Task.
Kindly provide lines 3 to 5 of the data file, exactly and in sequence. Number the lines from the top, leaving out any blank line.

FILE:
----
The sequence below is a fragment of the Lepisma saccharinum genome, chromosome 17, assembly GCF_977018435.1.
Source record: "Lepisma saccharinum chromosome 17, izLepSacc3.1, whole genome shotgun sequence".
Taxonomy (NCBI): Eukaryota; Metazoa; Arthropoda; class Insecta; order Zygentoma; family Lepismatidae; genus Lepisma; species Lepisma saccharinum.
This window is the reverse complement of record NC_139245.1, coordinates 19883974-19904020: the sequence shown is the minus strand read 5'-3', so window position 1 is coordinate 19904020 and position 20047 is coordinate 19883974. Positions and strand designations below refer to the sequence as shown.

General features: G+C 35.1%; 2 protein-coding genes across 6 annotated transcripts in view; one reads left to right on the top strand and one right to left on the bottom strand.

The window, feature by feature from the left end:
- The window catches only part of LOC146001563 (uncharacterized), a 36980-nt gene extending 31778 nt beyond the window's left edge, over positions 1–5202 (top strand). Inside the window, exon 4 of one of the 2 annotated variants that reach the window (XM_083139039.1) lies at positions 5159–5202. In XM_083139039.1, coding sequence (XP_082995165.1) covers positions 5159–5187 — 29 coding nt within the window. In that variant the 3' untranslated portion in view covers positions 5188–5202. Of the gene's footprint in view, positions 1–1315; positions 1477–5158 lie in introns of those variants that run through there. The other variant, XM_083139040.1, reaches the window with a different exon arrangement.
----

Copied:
Taxonomy (NCBI): Eukaryota; Metazoa; Arthropoda; class Insecta; order Zygentoma; family Lepismatidae; genus Lepisma; species Lepisma saccharinum.
This window is the reverse complement of record NC_139245.1, coordinates 19883974-19904020: the sequence shown is the minus strand read 5'-3', so window position 1 is coordinate 19904020 and position 20047 is coordinate 19883974. Positions and strand designations below refer to the sequence as shown.

General features: G+C 35.1%; 2 protein-coding genes across 6 annotated transcripts in view; one reads left to right on the top strand and one right to left on the bottom strand.